"Wel-ah-come to BEI-jing taxi," the automated machine chimes every time I first open the door of a cab. That is the most English wai guo ren (foreigners) should expect to hear in a taxi in Beijing. Despite efforts to teach the drivers Olympic English, many say they couldn't pick it up or didn't have enough time. Some even say they're just too old.
Though I told every one of my drivers (and I've taken at least two or three cabs per day in the two months I've been in Beijing) that he or she could practice their English with me, only one took advantage. "Light turn! Leff turn! Stop!" one driver exclaimed adorably, and then corrected his pronunciation per my instructions. "Lr-light turn! Lef-tah turn! Stop!" Close enough. But the rest shied away, telling me in Mandarin that they weren't comfortable, were embarrassed, or were too afraid to because they hadn't learned enough.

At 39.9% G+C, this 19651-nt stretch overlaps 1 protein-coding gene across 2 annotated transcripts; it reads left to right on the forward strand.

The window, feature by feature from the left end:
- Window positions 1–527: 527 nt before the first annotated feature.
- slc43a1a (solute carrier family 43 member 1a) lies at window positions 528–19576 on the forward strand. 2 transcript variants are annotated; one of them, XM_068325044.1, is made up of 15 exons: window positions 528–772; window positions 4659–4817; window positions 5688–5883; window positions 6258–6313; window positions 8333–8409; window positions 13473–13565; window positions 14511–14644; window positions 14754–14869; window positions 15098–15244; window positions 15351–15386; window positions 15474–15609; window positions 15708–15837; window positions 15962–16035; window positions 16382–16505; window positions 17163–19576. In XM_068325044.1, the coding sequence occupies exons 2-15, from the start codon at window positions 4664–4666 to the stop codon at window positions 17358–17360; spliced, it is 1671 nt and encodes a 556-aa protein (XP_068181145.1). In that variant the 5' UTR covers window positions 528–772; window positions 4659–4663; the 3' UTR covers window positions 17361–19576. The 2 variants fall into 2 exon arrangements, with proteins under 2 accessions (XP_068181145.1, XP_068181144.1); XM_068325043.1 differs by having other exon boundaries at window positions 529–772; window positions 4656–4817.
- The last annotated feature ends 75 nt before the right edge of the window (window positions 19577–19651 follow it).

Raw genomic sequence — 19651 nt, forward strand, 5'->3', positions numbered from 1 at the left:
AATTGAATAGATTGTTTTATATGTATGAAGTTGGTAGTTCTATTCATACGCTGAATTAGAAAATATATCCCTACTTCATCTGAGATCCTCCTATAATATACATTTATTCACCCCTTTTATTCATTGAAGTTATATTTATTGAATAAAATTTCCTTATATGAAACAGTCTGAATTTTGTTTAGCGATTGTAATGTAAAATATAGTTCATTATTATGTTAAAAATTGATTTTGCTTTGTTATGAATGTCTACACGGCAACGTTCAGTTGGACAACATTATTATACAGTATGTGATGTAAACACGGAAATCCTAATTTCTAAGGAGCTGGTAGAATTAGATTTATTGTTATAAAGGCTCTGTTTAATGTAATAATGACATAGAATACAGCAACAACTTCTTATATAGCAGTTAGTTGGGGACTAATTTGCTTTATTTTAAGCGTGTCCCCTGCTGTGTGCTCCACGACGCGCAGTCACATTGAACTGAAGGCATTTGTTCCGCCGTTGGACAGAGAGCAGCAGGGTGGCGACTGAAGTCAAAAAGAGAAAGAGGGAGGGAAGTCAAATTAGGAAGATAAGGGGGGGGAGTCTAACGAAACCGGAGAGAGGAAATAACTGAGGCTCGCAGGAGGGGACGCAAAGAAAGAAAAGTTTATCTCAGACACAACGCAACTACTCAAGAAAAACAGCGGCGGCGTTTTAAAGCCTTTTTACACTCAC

Here's a sampling of translated explanations from drivers:
"Why would I learn how to say 'I am your driver'? Don't they already know I'm the driver when they get in the car?"
"I drive 12 to 14 hours a day [which seems quite standard, while others take 24-hour shifts and drive every other day]. I don't have any time to learn when I get home."
"For-bid-d....eh? It's too long."
"Why learn a new language that I can only use for two weeks?"
"It's too difficult. I'm old now. If I had studied it since I was young, it'd be a different story."
"Wel-ah-come to Bei-jing! That's it. That's all I have."